Marcella Chow
Marcella Chow
Marcella Chow, vice-president, is a global market strategist based in Hong Kong. As part of the Global Market Insights Strategy team, she is responsible for formulating and delivering J.P. Morgan Asset Management’s view on the market, economy and investing to both institutional and retail investors across Asia. Prior to joining J.P. Morgan in 2015, Marcella worked as an Emerging Asia economist at Bank of America Merrill Lynch. Marcella obtained a Bachelor of Science degree in economics from London School of Economics and Political Science and a Master of Economics from the New York University.

Investors are far more concerned about inflation, monetary tightening and recession risks that US midterm election results. In a way, a gridlocked government would remove uncertainty over new regulations and taxes, and make further stimulus less likely.

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Rising inflation amid shrinking gas supplies from Russia is pushing Europe to the brink of recession, but there could be a long-term silver lining. Europe’s response includes measures to accelerate the shift to renewable energy sources and remove hurdles that slow new projects.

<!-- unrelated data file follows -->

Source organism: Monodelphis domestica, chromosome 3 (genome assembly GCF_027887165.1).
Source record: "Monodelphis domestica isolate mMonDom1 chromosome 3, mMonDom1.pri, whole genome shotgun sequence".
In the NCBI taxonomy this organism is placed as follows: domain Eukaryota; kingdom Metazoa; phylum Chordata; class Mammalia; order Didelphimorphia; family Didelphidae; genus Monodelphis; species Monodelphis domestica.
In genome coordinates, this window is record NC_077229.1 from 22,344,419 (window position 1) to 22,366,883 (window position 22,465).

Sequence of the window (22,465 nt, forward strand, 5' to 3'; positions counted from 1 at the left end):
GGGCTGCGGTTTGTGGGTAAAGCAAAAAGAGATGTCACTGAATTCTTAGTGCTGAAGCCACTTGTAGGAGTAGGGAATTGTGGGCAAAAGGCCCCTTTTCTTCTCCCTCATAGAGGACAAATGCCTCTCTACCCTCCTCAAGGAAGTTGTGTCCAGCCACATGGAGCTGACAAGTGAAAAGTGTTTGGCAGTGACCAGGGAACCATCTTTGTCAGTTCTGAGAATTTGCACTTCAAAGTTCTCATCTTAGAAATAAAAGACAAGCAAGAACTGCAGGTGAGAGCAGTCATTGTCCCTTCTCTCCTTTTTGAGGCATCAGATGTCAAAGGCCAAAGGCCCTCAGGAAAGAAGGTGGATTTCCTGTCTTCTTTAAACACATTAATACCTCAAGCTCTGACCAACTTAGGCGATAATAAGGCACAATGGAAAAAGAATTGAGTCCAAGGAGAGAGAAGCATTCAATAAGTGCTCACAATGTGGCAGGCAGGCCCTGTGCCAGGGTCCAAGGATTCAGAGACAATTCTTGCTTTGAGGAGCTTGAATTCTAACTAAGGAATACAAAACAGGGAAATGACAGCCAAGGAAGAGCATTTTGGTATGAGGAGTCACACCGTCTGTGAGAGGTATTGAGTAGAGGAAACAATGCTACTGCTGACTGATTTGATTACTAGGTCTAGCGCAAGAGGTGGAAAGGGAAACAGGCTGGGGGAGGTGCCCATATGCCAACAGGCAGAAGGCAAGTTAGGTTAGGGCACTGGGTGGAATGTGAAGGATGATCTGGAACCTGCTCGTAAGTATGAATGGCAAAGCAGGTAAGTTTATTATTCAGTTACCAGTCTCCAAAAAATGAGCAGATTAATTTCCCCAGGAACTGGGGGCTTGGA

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Asia will undoubtedly feel the knock-on effects of a downturn in US economic growth, but that does not mean the recovery will end. Decreasing exposure to the US market, the ongoing economic reopening and recovery in domestic consumption will cushion the impact.

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Ageing societies and the pandemic-induced shock to the medical system will drive spending to address capacity shortfalls and improve long-term care services. Meanwhile, a growing middle-class population and the rising cost of living call for greater spending on affordable housing and education.

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The need for food, water and energy sustainability is higher than ever as urban populations grow and the effects of climate change play out across the world.

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An increasingly stagflationary environment has reversed the traditional relationship between the two asset classes, with both bond and stock markets struggling amid high inflation, slowing growth, rising interest rates and a hawkish Federal Reserve

Soaring food and energy prices as a result of the Russia-Ukraine conflict has set countries on a path to increased self-sufficiency which, far beyond the present geopolitical conflict, will help them meet the challenges of life on a warming planet.

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